I started doing my first organizing work with Dream Action Oklahoma in December of 2017. I was tasked with organizing about 55 young people, students, to go to the U.S. Capitol and basically we stayed there for about a week. We protested. We met with James Lankford to talk about his immigration legislation. We were trying to push for the Dream Act. From there, I stayed in D.C. in January and February during both government shutdowns, and when we came back home and realized we weren’t going to see any form of immigration legislation being passed with a Republican-controlled government, I knew at that point we had to work on campaigns. 

Can you talk about your campaign work?

I started interning with gubernatorial candidate Drew Edmondson and congressional candidate Kendra Horn. It was Monday, Wednesday and Friday with Drew—Tuesday, Thursday and Saturday with Kendra. … I would say a good deserving part of Kendra’s victory was due to the number of students we had on that campaign. We had over 40 interns … My field organizing counterpart was 22. Her manager was also 22. A lot of staff on that campaign were young people. I was the youngest at age 18.

What are the key issues facing young people today?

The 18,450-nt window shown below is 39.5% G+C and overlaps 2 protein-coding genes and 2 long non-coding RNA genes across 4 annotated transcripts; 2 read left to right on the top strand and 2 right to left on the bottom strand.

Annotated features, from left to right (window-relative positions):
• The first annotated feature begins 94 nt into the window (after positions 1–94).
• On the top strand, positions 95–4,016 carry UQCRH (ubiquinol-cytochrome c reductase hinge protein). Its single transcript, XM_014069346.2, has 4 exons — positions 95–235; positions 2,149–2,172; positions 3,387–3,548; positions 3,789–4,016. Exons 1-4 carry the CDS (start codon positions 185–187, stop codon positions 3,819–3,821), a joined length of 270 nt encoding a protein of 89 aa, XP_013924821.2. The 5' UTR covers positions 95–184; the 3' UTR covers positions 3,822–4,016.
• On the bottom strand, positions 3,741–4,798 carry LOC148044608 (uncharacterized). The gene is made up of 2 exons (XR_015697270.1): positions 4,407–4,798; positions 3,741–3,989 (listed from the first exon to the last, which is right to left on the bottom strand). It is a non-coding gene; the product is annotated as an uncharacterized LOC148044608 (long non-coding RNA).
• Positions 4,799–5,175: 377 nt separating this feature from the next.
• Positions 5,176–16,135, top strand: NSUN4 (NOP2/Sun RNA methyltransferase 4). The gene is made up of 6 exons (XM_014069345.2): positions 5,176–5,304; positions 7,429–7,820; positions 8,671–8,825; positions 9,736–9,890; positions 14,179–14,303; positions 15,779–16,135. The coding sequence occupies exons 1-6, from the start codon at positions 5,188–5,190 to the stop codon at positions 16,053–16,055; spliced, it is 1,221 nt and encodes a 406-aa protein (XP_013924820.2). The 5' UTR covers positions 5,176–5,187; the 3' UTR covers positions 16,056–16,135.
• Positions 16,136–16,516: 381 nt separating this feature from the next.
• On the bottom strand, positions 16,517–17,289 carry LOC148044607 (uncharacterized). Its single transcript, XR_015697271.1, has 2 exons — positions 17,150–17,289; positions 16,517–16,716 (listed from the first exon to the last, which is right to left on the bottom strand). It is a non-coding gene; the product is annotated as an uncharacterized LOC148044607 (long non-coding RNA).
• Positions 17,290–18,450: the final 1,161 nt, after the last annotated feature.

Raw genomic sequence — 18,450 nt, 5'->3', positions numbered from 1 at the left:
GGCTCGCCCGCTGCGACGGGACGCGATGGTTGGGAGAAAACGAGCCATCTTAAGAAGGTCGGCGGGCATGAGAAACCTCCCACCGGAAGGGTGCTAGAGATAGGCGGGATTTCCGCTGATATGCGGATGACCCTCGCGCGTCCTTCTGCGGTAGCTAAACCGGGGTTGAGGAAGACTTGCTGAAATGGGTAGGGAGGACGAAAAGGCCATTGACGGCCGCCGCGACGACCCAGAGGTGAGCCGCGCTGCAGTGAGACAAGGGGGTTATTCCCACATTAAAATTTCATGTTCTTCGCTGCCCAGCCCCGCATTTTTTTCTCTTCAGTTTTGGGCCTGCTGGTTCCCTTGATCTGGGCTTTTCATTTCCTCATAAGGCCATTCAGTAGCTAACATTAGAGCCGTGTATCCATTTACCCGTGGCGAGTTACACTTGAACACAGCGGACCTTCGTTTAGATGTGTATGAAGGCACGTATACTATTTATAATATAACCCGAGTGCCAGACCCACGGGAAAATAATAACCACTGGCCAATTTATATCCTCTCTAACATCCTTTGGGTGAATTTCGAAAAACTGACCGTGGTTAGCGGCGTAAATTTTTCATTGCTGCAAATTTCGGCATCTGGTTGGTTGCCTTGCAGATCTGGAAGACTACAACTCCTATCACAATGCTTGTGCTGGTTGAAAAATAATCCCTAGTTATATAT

Student loan debt, gun violence and climate change. … I will say the fight against climate change is the biggest youth-driven movement that’s happening right now. It’s an existential threat to all of humanity. The thing is, so many of the individuals putting our laws in place aren’t going to be around to see the most devastating effects. 

What’s your advice to other young people looking to get involved?

Find the issues you care about. For me, it started with immigration. … I know for some people it’s a little challenging to speak out, but it’s a matter of giving yourself a chance. You’ll find that more people are willing to go along with you than you think. … There’s an organization for practically everything, and more than ever a lot of them have younger leadership at the helm. … There’s a way for you to get involved anywhere.